The role of storage technologies throughout the decarbonisation of the sector-coupled European energy system

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We use an open, hourly-resolved, networked model of the European energy system to investigate the storage requirements under decreasing CO 2 emissions targets and several sector-coupling scenarios. For the power system, significant storage capacities only emerge for CO 2 reductions higher than 80% of 1990 level in that sector. For 95% CO 2 reductions, the optimal system includes electric batteries and hydrogen storage energy capacities equivalent to 1.4 and 19.4 times the average hourly electricity demand. Coupling heating and transport sectors enables deeper global CO 2 reductions before the required storage capacities become significant, which highlights the importance of sector coupling strategies in the transition to low carbon energy systems. A binary selection of storage technologies is consistently found, i.e., electric batteries act as short-term storage to counterbalance solar photovoltaic generation while hydrogen storage smooths wind fluctuations. Flexibility from the electric vehicle batteries provided by coupling the transport sector avoid the need for additional stationary batteries and reduce the usage of pumped hydro storage. Coupling the heating sector brings to the system large capacities of thermal energy storage to compensate for the significant seasonal variation in heating demand.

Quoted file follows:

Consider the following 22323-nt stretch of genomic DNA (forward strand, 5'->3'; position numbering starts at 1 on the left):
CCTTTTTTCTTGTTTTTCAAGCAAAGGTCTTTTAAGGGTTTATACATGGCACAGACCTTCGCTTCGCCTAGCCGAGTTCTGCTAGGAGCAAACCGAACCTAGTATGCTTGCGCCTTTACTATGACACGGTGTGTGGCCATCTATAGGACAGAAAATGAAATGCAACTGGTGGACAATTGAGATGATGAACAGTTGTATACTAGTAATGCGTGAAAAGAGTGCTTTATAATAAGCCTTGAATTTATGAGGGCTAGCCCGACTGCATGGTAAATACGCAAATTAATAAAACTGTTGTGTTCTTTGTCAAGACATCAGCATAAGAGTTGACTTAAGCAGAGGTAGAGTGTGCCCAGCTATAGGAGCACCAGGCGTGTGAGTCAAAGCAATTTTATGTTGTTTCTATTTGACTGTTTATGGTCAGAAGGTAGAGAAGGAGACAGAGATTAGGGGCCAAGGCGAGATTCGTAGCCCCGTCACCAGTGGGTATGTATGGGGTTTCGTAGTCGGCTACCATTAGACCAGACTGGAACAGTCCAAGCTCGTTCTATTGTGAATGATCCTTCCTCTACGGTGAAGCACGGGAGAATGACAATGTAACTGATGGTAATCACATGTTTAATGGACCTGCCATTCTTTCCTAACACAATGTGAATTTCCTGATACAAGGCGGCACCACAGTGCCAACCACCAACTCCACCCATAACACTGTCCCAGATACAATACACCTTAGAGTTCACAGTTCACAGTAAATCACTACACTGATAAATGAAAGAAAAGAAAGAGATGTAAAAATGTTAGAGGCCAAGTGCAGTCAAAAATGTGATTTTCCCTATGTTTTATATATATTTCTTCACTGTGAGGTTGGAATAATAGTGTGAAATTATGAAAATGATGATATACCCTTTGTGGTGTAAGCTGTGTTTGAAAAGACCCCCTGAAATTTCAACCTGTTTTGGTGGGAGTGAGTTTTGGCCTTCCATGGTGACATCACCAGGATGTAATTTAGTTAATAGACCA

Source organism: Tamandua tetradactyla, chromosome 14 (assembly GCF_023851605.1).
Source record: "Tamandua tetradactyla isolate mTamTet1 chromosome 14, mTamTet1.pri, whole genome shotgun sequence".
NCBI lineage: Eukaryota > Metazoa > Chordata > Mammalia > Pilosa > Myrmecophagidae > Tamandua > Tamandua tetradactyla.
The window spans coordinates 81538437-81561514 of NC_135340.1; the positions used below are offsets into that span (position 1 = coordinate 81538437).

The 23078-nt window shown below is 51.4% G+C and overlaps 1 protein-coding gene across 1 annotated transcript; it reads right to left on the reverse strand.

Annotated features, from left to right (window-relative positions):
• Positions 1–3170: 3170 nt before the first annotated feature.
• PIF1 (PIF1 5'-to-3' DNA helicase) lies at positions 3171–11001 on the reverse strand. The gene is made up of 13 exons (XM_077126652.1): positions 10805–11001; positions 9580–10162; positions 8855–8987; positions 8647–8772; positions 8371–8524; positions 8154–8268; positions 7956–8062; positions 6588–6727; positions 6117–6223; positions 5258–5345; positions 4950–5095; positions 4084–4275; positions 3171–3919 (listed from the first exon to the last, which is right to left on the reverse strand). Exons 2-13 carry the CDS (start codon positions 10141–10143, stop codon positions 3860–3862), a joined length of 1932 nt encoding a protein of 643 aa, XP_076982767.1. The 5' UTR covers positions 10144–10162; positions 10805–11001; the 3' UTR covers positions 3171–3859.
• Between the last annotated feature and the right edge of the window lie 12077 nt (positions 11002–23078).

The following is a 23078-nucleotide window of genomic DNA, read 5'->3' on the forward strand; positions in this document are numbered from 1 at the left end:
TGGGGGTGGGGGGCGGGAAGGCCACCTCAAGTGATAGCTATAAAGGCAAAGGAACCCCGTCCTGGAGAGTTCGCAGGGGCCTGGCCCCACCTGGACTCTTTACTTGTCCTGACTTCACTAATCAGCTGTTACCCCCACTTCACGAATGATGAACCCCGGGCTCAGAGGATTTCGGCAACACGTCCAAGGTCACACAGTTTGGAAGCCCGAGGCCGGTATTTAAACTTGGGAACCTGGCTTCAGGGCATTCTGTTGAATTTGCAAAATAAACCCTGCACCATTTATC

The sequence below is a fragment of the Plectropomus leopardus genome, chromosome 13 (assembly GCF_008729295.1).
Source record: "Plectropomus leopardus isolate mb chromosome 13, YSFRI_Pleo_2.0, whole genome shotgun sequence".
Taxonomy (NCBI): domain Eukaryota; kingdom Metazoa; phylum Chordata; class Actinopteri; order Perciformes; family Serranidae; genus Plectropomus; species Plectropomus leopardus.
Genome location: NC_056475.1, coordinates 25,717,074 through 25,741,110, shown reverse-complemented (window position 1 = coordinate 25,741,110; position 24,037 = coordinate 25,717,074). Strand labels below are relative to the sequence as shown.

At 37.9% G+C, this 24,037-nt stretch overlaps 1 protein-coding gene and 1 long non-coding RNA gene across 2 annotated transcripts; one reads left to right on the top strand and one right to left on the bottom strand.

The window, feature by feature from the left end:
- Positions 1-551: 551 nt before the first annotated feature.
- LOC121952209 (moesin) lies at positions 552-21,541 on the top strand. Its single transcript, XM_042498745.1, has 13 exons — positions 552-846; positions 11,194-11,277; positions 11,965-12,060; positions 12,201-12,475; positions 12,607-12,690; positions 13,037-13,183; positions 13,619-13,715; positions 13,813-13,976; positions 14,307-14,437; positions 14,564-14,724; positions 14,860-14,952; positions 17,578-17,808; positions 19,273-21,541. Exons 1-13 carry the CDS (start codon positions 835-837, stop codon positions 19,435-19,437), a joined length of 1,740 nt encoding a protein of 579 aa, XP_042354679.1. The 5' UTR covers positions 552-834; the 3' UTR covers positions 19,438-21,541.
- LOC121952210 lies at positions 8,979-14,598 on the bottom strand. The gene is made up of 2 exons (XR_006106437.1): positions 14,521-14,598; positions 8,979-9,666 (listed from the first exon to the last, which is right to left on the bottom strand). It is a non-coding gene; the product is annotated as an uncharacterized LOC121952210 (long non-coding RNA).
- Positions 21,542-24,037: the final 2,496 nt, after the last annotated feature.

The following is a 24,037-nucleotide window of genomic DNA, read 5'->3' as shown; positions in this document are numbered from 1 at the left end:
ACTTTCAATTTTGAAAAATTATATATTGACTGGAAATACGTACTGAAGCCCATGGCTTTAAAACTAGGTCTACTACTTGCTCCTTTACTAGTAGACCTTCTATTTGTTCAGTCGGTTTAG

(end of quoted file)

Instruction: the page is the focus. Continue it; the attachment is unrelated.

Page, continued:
OriginalsprogEngelsk
Artikelnummer111977
TidsskriftEnergy Conversion and Management
Vol/bind201
Antal sider22
ISSN0196-8904
DOI
StatusUdgivet - dec. 2019

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